My brother went to prison when I was 16 years old — 15 years old. My mother wasn’t working because of a back injury she had, so we moved on Ridge and Glenwood. There was a little Laundromat there. And my mother used to clean the Laundromat — for $45 a week. My mother would get up at 6:00 o’clock in the morning, go open up the Laundromat. And everyone that would lose their money in the machines, always come to our house knocking on the door. We knew it wasn’t nobody to visit us because they wanted their quarters, we knew who it was. They wanted their quarters and their dimes and whatnot.
My mother got sick one time, she went to the hospital, and I had to clean the Laundromat a week, week and a half. I never knew how much my mother went through just to send my brother commissary money in prison. And most people would think, well, cleaning a Laundromat is not a tough job, but it was. For $45 a week I couldn’t believe what my mother was doing for $45 week.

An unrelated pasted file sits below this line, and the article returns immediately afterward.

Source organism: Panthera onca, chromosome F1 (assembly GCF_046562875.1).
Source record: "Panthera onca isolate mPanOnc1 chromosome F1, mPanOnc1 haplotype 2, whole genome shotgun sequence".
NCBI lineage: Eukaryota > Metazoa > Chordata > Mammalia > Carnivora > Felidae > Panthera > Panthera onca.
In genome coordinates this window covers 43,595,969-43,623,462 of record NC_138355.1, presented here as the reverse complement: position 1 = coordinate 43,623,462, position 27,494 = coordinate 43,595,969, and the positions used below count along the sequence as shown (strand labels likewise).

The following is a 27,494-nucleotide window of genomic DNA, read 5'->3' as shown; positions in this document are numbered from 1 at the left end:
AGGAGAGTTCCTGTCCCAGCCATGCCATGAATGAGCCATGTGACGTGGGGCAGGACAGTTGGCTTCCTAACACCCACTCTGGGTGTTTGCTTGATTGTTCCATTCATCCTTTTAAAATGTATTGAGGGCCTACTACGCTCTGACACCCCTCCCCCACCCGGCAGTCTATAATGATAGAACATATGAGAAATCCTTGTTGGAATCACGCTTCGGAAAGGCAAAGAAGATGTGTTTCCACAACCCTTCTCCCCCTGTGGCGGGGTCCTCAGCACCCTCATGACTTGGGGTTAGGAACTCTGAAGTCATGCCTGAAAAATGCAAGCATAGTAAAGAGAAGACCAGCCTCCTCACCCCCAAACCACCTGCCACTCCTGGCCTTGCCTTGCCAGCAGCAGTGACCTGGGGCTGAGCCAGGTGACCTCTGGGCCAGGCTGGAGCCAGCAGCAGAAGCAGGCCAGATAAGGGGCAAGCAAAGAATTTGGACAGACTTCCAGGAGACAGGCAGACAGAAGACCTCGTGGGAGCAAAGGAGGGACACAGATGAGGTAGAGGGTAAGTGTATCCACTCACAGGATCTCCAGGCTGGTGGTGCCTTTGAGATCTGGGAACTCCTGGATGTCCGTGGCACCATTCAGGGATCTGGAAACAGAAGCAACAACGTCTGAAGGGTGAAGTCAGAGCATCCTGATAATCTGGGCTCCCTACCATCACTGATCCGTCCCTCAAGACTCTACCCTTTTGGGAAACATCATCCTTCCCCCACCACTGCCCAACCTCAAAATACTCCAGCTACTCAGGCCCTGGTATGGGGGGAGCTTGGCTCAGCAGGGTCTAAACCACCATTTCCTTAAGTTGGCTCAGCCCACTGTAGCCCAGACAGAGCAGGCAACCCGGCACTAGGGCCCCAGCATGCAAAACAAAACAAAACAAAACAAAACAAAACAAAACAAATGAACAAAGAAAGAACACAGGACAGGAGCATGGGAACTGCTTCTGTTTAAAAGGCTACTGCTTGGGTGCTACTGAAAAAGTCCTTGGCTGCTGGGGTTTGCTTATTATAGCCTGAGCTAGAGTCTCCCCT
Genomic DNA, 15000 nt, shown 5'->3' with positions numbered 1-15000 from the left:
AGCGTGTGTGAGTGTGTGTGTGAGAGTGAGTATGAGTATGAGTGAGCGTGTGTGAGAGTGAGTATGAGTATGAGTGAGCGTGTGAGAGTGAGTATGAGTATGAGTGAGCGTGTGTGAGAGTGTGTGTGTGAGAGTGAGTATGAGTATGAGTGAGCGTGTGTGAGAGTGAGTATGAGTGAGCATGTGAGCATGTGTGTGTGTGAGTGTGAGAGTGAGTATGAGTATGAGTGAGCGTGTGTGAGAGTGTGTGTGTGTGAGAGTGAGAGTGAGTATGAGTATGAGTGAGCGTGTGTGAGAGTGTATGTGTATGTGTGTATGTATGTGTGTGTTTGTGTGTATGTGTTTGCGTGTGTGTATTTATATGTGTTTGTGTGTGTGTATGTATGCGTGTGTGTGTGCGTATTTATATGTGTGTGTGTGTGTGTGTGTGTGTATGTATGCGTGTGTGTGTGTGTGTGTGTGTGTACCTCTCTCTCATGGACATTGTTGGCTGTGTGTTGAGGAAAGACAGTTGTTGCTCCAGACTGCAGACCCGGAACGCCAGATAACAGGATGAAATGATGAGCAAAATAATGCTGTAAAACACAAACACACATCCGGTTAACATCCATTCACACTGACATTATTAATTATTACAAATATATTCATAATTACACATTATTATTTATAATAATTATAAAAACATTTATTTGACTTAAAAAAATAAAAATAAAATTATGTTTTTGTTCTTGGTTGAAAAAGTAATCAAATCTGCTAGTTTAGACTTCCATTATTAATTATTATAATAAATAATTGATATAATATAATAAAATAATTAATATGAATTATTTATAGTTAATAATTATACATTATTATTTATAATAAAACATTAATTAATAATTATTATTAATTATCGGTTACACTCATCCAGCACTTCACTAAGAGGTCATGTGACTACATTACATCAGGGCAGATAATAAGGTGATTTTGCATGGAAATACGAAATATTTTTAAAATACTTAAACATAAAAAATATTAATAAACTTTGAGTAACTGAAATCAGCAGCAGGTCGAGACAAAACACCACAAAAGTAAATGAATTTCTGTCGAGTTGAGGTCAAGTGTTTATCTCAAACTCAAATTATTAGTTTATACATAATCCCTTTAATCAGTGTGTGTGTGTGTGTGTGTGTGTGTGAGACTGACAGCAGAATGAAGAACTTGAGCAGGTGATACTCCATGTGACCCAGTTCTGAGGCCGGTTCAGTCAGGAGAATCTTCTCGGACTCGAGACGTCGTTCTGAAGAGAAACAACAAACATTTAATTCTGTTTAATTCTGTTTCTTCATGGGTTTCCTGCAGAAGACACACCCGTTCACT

I told myself something: There’s got to be something better out there. It’s kind of hard when a person comes up to you and say you are making $45 a week or even $200 a month. You are a 16-year-old kid and a guy comes up to you and puts a kilo front of you — this kilo here is going for $40,000, you can sell that for $40,000, we are paying $28,000 for it. You can sell it up to 40 or whatever you want — whatever kind of profit you want. Being in the streets, growing up in the streets, you meet a lot of people, sell and buy drugs. I seen that as my way out. I seen that as my only way out. So what do you do when a guy says you can make $10,000 a month or you can stay inside the Laundromat and make $45 a week? What do you do? In my case I took that kilo and found somebody to buy it. And the person came back again, and again and again.